Two lines into each character and we already know what kind of people they want to depict but it never feels like the director has any clue of how they're minds could work. The depression, the bipolar disease, the wealthy middle aged that doesn't leave his wife, the addict, the class differences between the characters... all these very stong elements belong to the story but we never feel them or believe in them.
The drama initially plays out indifferently. The Phoenix and Paltrow characters aren't necessarily unlikable, but they seem to undergo one-track motions for sympathy. It's hard to warm up to them, perhaps because their pitied side outweighs their positive qualities. The last half hour of this film is utterly powerful and emotionally complex, partly perhaps, because it was all a lead up to it.
Une exceptionnelle interprétation de l'incontournable Joaquin Phoenix, dans une oeuvre puissante et somptueuse sur la fragilité des coeurs et les désastres affectifs, traversée par une infinie tristesse et d'indicibles doutes existentiels qu'entretiennent avec constance, sagacité et férocité nos imprévisibles et navrants égarements émotionnels... www.cinefiches.com
(...)Die meisten von uns würden an einem bestimmten (unreifen) Punkt unseres Lebens auch Michelle vergöttern: Sie ist schön und charmant mit einem gewinnendem Lächeln. Sie hat aber keine innere Ruhe (...) Vermutlich sieht Leonard sich selbst als die Lösung ihrer Probleme. Es gibt aber ein Verständnisproblem seinerseits: Er verwechselt, dass sie ihn braucht damit, dass sie ihn liebt (...)
Jeremy Carr wrote "poignant melodrama and carefully considered art film, without any pretention whatsoever." Sadly I find just the opposite...melodramatic yes but hardly poignant. Neither carefully considered nor art. And heavily pretentious. You never forget that Joaquin Phoenix is Joaquin Phoenix or that Gwyneth Paltrow is Gwyneth Paltrow. Both actors wearing shallow characters going through the motions.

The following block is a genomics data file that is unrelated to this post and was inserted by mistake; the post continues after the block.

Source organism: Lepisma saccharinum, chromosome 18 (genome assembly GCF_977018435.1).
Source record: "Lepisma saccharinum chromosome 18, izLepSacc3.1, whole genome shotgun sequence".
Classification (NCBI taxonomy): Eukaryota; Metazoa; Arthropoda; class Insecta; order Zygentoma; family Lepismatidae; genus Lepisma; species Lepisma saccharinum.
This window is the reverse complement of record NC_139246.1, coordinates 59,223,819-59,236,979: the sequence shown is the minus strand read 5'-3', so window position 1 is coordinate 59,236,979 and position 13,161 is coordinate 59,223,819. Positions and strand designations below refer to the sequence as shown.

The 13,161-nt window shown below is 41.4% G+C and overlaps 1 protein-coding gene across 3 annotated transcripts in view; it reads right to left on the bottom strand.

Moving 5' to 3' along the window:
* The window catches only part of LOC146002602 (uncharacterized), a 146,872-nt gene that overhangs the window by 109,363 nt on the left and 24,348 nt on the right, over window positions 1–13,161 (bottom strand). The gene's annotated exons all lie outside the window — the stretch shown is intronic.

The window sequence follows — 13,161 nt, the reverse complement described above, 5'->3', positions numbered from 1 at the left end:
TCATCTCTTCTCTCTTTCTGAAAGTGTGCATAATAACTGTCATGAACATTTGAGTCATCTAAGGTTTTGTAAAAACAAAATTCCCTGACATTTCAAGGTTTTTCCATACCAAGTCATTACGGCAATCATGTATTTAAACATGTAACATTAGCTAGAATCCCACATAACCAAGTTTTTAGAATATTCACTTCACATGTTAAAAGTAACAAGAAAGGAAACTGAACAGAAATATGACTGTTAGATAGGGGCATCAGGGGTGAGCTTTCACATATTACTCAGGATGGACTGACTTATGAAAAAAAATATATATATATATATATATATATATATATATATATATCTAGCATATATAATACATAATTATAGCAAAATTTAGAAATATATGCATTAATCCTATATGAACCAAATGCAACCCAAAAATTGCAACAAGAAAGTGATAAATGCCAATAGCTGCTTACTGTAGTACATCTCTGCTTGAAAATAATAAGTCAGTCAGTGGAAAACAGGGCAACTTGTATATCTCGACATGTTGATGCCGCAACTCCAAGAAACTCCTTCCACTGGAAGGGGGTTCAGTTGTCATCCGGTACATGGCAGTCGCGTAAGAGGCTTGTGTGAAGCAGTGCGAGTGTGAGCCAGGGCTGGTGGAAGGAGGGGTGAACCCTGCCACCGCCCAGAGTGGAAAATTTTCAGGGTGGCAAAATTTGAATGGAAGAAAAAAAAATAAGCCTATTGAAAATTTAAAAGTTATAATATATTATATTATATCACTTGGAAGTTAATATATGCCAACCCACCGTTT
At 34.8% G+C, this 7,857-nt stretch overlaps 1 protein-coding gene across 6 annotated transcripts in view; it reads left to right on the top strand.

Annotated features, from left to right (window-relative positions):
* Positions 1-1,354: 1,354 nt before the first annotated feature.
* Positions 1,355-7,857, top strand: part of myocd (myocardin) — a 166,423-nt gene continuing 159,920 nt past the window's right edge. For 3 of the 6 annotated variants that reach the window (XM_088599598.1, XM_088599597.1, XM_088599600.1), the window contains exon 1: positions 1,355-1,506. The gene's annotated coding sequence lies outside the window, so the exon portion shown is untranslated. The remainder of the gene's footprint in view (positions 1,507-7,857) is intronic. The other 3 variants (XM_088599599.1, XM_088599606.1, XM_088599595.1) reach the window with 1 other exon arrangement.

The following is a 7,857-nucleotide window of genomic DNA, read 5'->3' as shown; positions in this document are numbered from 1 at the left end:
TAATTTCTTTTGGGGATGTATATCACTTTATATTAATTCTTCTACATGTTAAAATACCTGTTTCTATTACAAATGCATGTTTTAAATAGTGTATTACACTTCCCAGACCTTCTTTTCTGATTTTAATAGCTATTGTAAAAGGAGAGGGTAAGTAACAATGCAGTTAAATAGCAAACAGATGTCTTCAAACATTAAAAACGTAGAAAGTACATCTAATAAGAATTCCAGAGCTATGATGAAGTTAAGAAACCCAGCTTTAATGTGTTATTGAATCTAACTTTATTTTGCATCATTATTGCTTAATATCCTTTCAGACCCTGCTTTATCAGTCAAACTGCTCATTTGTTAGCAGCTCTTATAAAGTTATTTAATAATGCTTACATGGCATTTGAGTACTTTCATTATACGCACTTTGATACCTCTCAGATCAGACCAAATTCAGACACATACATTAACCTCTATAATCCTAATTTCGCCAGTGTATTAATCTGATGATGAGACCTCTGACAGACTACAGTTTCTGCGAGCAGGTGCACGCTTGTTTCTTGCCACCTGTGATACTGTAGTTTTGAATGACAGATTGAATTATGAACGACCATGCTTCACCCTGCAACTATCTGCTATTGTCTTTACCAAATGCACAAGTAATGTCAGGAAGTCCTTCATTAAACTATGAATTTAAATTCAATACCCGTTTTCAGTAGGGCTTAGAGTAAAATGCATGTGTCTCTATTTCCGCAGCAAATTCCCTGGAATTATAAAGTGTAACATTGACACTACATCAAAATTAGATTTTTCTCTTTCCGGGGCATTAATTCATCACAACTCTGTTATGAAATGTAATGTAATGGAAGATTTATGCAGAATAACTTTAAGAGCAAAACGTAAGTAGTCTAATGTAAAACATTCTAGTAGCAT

I've yet to be convinced of Gray's brilliance (The Yards is still my favorite of his work). This film was uneven, especially in the characterization of Leonard, who seems to be two people (but not convincingly so). The most true and powerful portrayal is of the two women. The last thirty minutes are painful (in a good way) and almost elevate the film to a higher level.
My 2nd Gray film after The Immigrant. I loved this film, especially the way timing (as relationships typically are) makes victims of the 3 key players. Phoenix shows his acting prowess by toeing the line between regular Joe, socially awkward, and a bit crazy. While he may one day wish to have drowned, his sham of a relationship, ring & commitment, is based on lucky/unlucky timing. It's a fascinating journey.
I enjoyed the acting in this film by everyone but Gwyneth Paltrow. Her character, such as it was, seemed too two dimensional. Maybe it is just me, but somehow her performance seemed to detract from the rest of the film, so at the end I felt it would have been a much better film without her. Visually, it is a sumptuous film, beautifully captured and edited with great care. Overall, engaging and revelatory.
Sam Goldwyn said "A Jew can't play a Jew. It wouldn't look right on screen." Crass words from the legendary studio mogul, but in Joaquin's case he is right. Israeli TV comic Moni Moshonov is also miscast, his phony accent is awful. Isabella Rossellini, however, is great as a Jewish immigrant. 3.5 stars, not bad if you like love movies.